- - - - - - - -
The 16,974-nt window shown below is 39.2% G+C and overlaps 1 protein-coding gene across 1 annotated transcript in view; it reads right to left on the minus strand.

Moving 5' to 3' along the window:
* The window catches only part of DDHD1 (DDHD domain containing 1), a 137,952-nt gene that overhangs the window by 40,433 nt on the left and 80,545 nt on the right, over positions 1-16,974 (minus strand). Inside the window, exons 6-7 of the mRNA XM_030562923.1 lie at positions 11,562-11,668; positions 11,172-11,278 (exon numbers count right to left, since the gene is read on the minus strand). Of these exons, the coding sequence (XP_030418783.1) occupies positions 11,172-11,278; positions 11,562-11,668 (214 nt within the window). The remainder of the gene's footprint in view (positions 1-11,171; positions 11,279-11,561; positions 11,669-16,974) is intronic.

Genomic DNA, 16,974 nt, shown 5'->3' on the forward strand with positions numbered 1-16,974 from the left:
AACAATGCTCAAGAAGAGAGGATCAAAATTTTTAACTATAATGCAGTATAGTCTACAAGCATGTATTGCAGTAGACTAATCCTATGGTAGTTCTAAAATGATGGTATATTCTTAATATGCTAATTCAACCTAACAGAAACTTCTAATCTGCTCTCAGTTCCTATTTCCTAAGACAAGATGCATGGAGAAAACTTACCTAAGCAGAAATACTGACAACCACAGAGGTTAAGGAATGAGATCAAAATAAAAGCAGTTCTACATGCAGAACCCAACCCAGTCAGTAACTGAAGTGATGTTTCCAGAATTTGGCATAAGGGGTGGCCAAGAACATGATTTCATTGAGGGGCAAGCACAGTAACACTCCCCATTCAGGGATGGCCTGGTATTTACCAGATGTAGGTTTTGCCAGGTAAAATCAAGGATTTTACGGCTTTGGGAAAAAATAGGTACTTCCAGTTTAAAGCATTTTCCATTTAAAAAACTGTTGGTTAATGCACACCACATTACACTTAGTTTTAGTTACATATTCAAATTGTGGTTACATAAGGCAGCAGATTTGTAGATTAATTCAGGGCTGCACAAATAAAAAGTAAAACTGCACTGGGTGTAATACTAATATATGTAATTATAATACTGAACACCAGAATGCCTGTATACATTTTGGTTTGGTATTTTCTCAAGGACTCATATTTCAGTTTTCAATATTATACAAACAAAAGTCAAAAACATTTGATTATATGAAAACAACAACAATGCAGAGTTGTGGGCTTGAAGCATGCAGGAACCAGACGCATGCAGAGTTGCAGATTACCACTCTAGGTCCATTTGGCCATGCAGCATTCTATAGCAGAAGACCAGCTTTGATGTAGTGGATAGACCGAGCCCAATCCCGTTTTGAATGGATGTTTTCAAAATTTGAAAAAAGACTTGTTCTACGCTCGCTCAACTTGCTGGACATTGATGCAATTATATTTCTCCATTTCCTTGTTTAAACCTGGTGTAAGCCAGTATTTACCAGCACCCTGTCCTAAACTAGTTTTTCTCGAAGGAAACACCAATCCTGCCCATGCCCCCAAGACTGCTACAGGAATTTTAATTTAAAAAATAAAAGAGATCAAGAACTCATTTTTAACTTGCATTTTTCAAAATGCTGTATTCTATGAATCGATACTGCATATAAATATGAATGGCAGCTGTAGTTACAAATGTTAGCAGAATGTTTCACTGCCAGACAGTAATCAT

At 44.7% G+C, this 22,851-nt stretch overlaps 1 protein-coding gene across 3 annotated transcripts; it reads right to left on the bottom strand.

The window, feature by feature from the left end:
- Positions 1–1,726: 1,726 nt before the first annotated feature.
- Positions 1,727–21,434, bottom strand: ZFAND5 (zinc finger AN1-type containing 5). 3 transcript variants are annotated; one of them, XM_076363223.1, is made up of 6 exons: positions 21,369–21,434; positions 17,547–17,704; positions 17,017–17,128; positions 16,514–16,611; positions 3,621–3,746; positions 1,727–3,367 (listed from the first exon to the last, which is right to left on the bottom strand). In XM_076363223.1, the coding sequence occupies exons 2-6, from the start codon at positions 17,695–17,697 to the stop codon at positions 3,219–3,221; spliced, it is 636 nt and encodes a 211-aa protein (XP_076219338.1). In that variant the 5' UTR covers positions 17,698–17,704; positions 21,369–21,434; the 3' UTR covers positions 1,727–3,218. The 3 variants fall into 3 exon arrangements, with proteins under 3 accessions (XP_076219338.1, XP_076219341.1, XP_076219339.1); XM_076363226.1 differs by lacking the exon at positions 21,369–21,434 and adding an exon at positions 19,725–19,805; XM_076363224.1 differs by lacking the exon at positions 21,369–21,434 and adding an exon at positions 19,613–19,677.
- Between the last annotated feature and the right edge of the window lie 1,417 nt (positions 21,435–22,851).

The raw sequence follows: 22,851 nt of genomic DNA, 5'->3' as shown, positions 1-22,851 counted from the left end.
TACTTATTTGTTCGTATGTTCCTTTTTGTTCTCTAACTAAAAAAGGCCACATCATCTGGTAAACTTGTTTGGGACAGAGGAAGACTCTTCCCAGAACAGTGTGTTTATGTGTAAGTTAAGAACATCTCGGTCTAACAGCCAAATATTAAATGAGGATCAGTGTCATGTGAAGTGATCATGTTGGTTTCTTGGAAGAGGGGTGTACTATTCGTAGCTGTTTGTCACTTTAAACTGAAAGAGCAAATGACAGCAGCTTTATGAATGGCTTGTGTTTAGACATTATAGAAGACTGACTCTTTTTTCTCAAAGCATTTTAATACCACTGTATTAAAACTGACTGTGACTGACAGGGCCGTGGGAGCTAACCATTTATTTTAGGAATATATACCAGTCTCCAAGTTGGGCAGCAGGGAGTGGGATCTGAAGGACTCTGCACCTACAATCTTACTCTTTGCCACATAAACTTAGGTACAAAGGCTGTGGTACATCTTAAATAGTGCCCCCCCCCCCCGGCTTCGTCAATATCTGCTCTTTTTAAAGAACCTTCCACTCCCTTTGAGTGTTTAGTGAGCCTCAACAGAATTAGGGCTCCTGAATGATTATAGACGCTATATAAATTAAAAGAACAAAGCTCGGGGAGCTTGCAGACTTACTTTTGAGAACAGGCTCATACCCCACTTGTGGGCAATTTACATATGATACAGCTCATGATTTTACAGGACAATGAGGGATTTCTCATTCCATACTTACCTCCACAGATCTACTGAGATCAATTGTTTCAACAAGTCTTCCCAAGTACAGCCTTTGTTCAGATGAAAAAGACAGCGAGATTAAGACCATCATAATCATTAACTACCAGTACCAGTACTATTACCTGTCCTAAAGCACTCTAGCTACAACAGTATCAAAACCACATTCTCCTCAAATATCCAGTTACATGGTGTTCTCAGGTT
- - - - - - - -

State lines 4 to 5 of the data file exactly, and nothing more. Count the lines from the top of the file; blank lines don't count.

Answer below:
Genomic DNA, 16,974 nt, shown 5'->3' on the forward strand with positions numbered 1-16,974 from the left:
AACAATGCTCAAGAAGAGAGGATCAAAATTTTTAACTATAATGCAGTATAGTCTACAAGCATGTATTGCAGTAGACTAATCCTATGGTAGTTCTAAAATGATGGTATATTCTTAATATGCTAATTCAACCTAACAGAAACTTCTAATCTGCTCTCAGTTCCTATTTCCTAAGACAAGATGCATGGAGAAAACTTACCTAAGCAGAAATACTGACAACCACAGAGGTTAAGGAATGAGATCAAAATAAAAGCAGTTCTACATGCAGAACCCAACCCAGTCAGTAACTGAAGTGATGTTTCCAGAATTTGGCATAAGGGGTGGCCAAGAACATGATTTCATTGAGGGGCAAGCACAGTAACACTCCCCATTCAGGGATGGCCTGGTATTTACCAGATGTAGGTTTTGCCAGGTAAAATCAAGGATTTTACGGCTTTGGGAAAAAATAGGTACTTCCAGTTTAAAGCATTTTCCATTTAAAAAACTGTTGGTTAATGCACACCACATTACACTTAGTTTTAGTTACATATTCAAATTGTGGTTACATAAGGCAGCAGATTTGTAGATTAATTCAGGGCTGCACAAATAAAAAGTAAAACTGCACTGGGTGTAATACTAATATATGTAATTATAATACTGAACACCAGAATGCCTGTATACATTTTGGTTTGGTATTTTCTCAAGGACTCATATTTCAGTTTTCAATATTATACAAACAAAAGTCAAAAACATTTGATTATATGAAAACAACAACAATGCAGAGTTGTGGGCTTGAAGCATGCAGGAACCAGACGCATGCAGAGTTGCAGATTACCACTCTAGGTCCATTTGGCCATGCAGCATTCTATAGCAGAAGACCAGCTTTGATGTAGTGGATAGACCGAGCCCAATCCCGTTTTGAATGGATGTTTTCAAAATTTGAAAAAAGACTTGTTCTACGCTCGCTCAACTTGCTGGACATTGATGCAATTATATTTCTCCATTTCCTTGTTTAAACCTGGTGTAAGCCAGTATTTACCAGCACCCTGTCCTAAACTAGTTTTTCTCGAAGGAAACACCAATCCTGCCCATGCCCCCAAGACTGCTACAGGAATTTTAATTTAAAAAATAAAAGAGATCAAGAACTCATTTTTAACTTGCATTTTTCAAAATGCTGTATTCTATGAATCGATACTGCATATAAATATGAATGGCAGCTGTAGTTACAAATGTTAGCAGAATGTTTCACTGCCAGACAGTAATCAT